What has been your most memorable mountaineering expedition so far and why?

The very first expedition in 1980, to Uzum Brakk in Pakistan. The first time is always the brightest and longest lasting. Your eyes and senses are filled with new experiences. You are like a newborn.

Which mountain/destination has long been on your mind, but you haven't had the chance to climb or trek, yet?

I have not yet had a chance to explore the length of Chile. I am keen to see the summit of Llullaillaco (6739m), the highest Inca burial site. I have visited bits of the Atacama Desert and trekked up Ojos de Salado, the second highest summit in South America. I have trekked in the Torres del Paine four thousand kilometres south of Ojos. In between there are a wealth of mountains in this amazing country. If laid across Europe it would stretch from Scandinavia to the Sahara.

What is it that draws you to the mountains and you keep coming back for more?

I don't know. It just happens

What is more important, the road or the destination? Can you please elaborate? 

The destination may be the initial prompt, the cause of the expedition, but the memories are always of the road. So, the process is what it is all about.

What, to you, is the best mountain view in the world? When did you get this view, what was it like? 

The best view is nearly always from the top. It doesn't last long. You have to go down, and not too fast!

You’ve visited Pakistan several times throughout the years. What memories do you have? Is there anything that stands out? 

Pakistan is a big complex country. When I first visited in 1980, there were still vestiges of the colonial past. In forty years, I have seen huge political upheavals and yet, all the time, the mountain people have been unchanged, the same friendly lovely people always.

What makes the Karakoram mountains unique? And what three words would you use to describe them?

Harsh, magnificent, remote.

What are you looking forward to the most from this trip?

Seeing the great granite spires of the lower Baltoro, the ice-covered giants of the upper glacier. These are sights that never tire. And then the descent into the Hushe valley where a mystical interpretation of Islam, Nurbakhsh Sufism, is practiced.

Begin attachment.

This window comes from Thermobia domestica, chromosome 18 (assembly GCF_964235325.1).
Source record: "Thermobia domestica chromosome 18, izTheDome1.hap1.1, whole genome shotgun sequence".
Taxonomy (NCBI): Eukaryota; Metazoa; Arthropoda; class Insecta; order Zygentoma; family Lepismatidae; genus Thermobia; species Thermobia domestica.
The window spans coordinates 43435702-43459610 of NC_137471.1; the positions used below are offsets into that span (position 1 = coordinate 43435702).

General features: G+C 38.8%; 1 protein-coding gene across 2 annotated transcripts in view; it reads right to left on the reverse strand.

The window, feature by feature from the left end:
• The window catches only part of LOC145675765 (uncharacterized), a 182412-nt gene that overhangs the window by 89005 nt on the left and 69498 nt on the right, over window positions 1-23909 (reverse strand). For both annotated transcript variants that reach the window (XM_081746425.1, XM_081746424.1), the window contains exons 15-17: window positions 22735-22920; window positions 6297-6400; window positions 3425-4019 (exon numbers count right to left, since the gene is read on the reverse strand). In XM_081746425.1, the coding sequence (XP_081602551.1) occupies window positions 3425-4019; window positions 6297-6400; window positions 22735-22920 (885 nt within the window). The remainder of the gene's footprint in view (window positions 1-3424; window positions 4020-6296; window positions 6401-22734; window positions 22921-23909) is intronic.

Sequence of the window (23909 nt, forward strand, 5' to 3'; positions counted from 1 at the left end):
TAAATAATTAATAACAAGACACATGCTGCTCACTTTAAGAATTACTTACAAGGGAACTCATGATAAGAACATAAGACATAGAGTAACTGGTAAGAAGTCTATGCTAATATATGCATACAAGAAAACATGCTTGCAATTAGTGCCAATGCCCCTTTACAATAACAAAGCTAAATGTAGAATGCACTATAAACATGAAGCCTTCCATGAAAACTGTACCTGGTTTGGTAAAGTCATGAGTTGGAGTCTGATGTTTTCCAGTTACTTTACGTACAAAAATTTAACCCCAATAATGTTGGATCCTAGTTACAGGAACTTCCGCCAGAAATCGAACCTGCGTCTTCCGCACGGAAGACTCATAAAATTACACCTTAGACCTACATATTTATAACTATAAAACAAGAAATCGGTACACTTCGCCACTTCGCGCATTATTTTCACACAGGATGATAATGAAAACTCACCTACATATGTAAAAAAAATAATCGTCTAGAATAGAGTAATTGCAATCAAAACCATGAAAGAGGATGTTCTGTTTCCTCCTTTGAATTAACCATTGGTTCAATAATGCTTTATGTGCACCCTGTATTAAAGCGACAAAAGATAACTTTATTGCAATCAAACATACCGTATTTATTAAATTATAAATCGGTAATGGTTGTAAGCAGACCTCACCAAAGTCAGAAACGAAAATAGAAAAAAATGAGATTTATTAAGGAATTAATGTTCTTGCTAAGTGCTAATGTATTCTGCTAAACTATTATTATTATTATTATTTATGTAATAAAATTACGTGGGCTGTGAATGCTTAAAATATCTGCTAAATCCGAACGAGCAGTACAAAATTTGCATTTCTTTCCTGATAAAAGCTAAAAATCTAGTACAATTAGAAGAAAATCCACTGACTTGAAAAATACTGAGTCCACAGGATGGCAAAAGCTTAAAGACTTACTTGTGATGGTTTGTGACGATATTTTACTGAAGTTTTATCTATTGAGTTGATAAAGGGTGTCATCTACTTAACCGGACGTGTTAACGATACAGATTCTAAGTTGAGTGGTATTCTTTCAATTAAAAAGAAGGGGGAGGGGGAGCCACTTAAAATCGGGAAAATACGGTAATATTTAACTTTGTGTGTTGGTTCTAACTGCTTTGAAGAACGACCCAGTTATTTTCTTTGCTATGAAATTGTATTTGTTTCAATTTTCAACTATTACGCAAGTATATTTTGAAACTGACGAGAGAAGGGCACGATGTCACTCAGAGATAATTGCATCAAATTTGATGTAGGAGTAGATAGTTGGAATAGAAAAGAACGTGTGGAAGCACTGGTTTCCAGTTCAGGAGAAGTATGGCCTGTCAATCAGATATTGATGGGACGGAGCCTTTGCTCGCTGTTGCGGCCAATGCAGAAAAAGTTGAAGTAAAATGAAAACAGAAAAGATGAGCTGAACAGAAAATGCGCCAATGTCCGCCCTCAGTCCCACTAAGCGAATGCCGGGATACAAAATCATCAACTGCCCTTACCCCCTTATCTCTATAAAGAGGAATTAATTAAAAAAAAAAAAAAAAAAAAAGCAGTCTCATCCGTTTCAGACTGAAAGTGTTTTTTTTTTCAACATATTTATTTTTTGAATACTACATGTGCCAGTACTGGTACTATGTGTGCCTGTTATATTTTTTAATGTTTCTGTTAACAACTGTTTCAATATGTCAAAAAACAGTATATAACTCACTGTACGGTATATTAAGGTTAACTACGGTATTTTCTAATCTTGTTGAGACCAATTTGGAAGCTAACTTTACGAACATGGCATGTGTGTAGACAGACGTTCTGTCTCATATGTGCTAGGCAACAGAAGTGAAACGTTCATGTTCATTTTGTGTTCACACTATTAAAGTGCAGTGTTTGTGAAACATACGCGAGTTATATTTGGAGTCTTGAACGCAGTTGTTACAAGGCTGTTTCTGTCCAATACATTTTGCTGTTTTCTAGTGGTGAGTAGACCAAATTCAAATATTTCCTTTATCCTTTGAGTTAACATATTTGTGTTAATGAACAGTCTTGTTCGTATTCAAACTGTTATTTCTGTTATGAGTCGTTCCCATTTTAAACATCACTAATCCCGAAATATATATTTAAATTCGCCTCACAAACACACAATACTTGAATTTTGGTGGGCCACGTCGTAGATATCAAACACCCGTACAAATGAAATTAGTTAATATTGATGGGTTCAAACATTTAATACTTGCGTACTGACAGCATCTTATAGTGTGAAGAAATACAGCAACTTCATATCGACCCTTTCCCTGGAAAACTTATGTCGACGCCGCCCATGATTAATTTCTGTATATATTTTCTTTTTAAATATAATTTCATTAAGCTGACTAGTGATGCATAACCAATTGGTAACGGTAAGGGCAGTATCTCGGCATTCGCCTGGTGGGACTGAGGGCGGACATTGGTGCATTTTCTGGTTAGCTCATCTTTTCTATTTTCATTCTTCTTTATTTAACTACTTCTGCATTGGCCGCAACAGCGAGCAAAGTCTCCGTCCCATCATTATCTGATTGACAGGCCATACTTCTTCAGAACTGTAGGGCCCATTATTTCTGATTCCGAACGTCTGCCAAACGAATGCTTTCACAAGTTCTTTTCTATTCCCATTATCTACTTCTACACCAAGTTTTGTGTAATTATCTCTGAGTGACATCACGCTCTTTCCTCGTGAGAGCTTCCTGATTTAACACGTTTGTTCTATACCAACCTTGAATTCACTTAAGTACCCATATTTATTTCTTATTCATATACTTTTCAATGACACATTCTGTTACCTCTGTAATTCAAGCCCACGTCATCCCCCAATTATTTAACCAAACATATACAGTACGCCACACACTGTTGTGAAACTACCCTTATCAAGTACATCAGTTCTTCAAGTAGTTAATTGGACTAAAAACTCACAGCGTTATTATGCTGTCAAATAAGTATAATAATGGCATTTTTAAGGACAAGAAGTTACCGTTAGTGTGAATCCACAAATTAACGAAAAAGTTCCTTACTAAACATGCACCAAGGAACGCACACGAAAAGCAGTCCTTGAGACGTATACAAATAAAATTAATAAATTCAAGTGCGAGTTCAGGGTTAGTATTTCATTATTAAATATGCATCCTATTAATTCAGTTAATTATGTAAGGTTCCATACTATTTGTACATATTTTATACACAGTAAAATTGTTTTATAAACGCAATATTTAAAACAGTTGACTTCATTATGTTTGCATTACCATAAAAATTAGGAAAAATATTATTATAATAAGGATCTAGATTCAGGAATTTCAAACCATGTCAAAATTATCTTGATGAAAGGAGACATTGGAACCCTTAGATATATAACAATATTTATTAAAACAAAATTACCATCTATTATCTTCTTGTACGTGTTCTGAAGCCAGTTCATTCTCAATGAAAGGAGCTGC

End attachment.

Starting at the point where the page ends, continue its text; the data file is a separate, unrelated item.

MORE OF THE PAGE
What should trekkers expect on this trek? What will be the biggest highlight of their experience?

The truly magnificent mountains, the arrival at Concordia, the crossing of a high Himalayan pass.

What would be your advice for someone who wants to do this trip? What tip do you have for their fitness/training routine?

A good general background of fitness is required. Long walks of several hours, as regular as possible. Go for endurance rather than strength.

What packing tip do you have for clients booked onto the K2 & Gondogoro La trek with you? 

As well as trekking boots for the pass, bring comfortable trainers for camping, wet river crossings, etc.

What does your role as president of the Alpine Club entail?

I have finished my last year of the presidency and have handed over the baton to Simon Richardson, a brilliant mountaineer who will be an excellent role model. So, in effect, I have no further role.

You published a new book last year, Structured Chaos. Can you give an introduction?

From the preface: "It has taken me a lifetime to realize that all the while, it was people and not places that I valued most. I have now been on more than ninety expeditions accumulating seven years under canvas. I have climbed on all continents, many of the trips bringing big adventures and occasional first ascents. And yet it is not the mountains that remain with me but the friendships.”

5 ways to experience Vietnam

For adventurous travellers seeking an experience in an exotic destination rich in culture, history and geographic splendour, few can resist the lure of Vietnam. Stretching down the southeast coast of Asia, Vietnam is full of magnificent emerald mountains, bustling cities, lush jungles, laid-back river villages and rich historical legacies. With so many experiences to be had, there are plenty of ways to immerse yourself in this spectacular country.

How many, exactly?

We’ve narrowed down the top 5 ways to experience Vietnam. Find out how you can visit the mountains on foot and interact with friendly locals, or visit the highlights of Vietnam by bike and cycle through rural villages. With eco retreats, multi-activity adventures, and more rest assured, whatever your travel style is, there’s an adventure waiting for you.

  1. Trek through Vietnam

Friendly village children in Ha Giang, Vietnam

Vietnam offers excellent trekking opportunities in the north that allow travellers to experience a range of pretty landscapes firsthand – from the cascading rice paddies, soaring limestone mountains and the deep highland valleys. One of the most spectacular regions to trek is the remote region between the Tay Con Linh and the Song Chay mountain ranges. Famous for its picture postcard scenery, minority villages and dramatic mountain trails, there is no shortage of fun to be had in this region. This rugged adventure explores a beautiful part of largely untouched Vietnam offering rustic landscapes with stunning views while exchanging with the communities and staying in homestays along the way.

Experience It!

Trek in the beautiful valleys in Vietnam's remote northwest on the 6-day Ha Giang Hike & Homestays. Departing daily from October to April, this is your chance to experience an area of stunning natural beauty home to diverse ethnic minority hill tribes. Book your space now